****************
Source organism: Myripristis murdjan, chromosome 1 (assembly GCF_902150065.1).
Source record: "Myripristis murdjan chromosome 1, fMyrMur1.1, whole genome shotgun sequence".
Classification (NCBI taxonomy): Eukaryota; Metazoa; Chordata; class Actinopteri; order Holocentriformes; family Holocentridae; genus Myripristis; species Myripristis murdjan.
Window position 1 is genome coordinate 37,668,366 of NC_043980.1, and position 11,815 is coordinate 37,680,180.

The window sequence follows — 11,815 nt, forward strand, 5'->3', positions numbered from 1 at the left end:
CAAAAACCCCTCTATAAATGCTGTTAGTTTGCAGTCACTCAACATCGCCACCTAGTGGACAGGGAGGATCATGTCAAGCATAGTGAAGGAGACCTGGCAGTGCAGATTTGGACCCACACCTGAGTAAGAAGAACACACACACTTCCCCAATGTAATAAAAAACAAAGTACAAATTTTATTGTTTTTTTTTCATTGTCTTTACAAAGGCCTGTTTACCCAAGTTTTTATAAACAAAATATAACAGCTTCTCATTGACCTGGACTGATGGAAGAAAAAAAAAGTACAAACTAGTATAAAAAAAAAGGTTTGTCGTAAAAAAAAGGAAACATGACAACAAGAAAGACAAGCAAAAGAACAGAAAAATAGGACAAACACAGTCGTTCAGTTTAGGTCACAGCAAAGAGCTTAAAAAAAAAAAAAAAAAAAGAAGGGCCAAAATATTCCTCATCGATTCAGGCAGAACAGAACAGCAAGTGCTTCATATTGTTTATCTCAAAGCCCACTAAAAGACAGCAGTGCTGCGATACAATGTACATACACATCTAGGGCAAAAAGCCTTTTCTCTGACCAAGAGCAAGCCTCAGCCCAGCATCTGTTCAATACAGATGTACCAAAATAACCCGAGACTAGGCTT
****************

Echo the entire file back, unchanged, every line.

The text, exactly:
Source organism: Myripristis murdjan, chromosome 1 (assembly GCF_902150065.1).
Source record: "Myripristis murdjan chromosome 1, fMyrMur1.1, whole genome shotgun sequence".
Classification (NCBI taxonomy): Eukaryota; Metazoa; Chordata; class Actinopteri; order Holocentriformes; family Holocentridae; genus Myripristis; species Myripristis murdjan.
Window position 1 is genome coordinate 37,668,366 of NC_043980.1, and position 11,815 is coordinate 37,680,180.

The window sequence follows — 11,815 nt, forward strand, 5'->3', positions numbered from 1 at the left end:
CAAAAACCCCTCTATAAATGCTGTTAGTTTGCAGTCACTCAACATCGCCACCTAGTGGACAGGGAGGATCATGTCAAGCATAGTGAAGGAGACCTGGCAGTGCAGATTTGGACCCACACCTGAGTAAGAAGAACACACACACTTCCCCAATGTAATAAAAAACAAAGTACAAATTTTATTGTTTTTTTTTCATTGTCTTTACAAAGGCCTGTTTACCCAAGTTTTTATAAACAAAATATAACAGCTTCTCATTGACCTGGACTGATGGAAGAAAAAAAAAGTACAAACTAGTATAAAAAAAAAGGTTTGTCGTAAAAAAAAGGAAACATGACAACAAGAAAGACAAGCAAAAGAACAGAAAAATAGGACAAACACAGTCGTTCAGTTTAGGTCACAGCAAAGAGCTTAAAAAAAAAAAAAAAAAAAGAAGGGCCAAAATATTCCTCATCGATTCAGGCAGAACAGAACAGCAAGTGCTTCATATTGTTTATCTCAAAGCCCACTAAAAGACAGCAGTGCTGCGATACAATGTACATACACATCTAGGGCAAAAAGCCTTTTCTCTGACCAAGAGCAAGCCTCAGCCCAGCATCTGTTCAATACAGATGTACCAAAATAACCCGAGACTAGGCTT